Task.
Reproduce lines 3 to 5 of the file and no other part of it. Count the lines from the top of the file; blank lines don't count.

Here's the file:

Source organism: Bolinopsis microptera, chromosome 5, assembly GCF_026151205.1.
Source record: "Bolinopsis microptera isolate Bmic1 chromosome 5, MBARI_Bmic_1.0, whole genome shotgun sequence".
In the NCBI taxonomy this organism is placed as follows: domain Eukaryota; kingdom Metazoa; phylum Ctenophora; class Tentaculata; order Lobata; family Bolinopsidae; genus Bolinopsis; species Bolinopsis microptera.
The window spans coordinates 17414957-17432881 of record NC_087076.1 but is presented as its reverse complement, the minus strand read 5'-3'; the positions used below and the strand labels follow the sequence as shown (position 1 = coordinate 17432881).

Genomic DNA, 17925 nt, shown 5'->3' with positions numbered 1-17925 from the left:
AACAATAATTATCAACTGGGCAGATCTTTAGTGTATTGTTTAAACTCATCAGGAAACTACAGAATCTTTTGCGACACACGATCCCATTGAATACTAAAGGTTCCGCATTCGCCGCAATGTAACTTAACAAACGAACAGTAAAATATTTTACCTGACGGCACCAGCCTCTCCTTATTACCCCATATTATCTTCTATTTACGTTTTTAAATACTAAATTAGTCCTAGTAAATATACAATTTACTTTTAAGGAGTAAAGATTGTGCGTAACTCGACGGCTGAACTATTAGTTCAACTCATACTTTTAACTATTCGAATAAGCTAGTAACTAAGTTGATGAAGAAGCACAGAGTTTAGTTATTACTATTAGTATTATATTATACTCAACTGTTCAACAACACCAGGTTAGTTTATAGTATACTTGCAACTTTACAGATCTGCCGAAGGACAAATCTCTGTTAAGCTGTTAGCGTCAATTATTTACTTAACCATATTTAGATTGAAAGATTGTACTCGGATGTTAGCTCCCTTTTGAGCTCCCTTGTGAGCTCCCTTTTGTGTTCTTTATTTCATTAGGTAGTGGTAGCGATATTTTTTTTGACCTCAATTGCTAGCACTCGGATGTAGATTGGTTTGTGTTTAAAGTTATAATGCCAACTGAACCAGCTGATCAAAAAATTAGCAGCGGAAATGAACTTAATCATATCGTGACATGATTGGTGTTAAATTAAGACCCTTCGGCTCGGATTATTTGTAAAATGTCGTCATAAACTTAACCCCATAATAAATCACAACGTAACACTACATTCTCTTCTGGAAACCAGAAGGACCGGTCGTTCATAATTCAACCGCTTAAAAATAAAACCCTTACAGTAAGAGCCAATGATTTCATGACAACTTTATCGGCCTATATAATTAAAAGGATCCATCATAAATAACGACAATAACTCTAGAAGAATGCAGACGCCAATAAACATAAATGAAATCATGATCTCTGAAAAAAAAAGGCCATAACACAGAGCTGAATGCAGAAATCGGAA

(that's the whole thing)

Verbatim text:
In the NCBI taxonomy this organism is placed as follows: domain Eukaryota; kingdom Metazoa; phylum Ctenophora; class Tentaculata; order Lobata; family Bolinopsidae; genus Bolinopsis; species Bolinopsis microptera.
The window spans coordinates 17414957-17432881 of record NC_087076.1 but is presented as its reverse complement, the minus strand read 5'-3'; the positions used below and the strand labels follow the sequence as shown (position 1 = coordinate 17432881).

Genomic DNA, 17925 nt, shown 5'->3' with positions numbered 1-17925 from the left: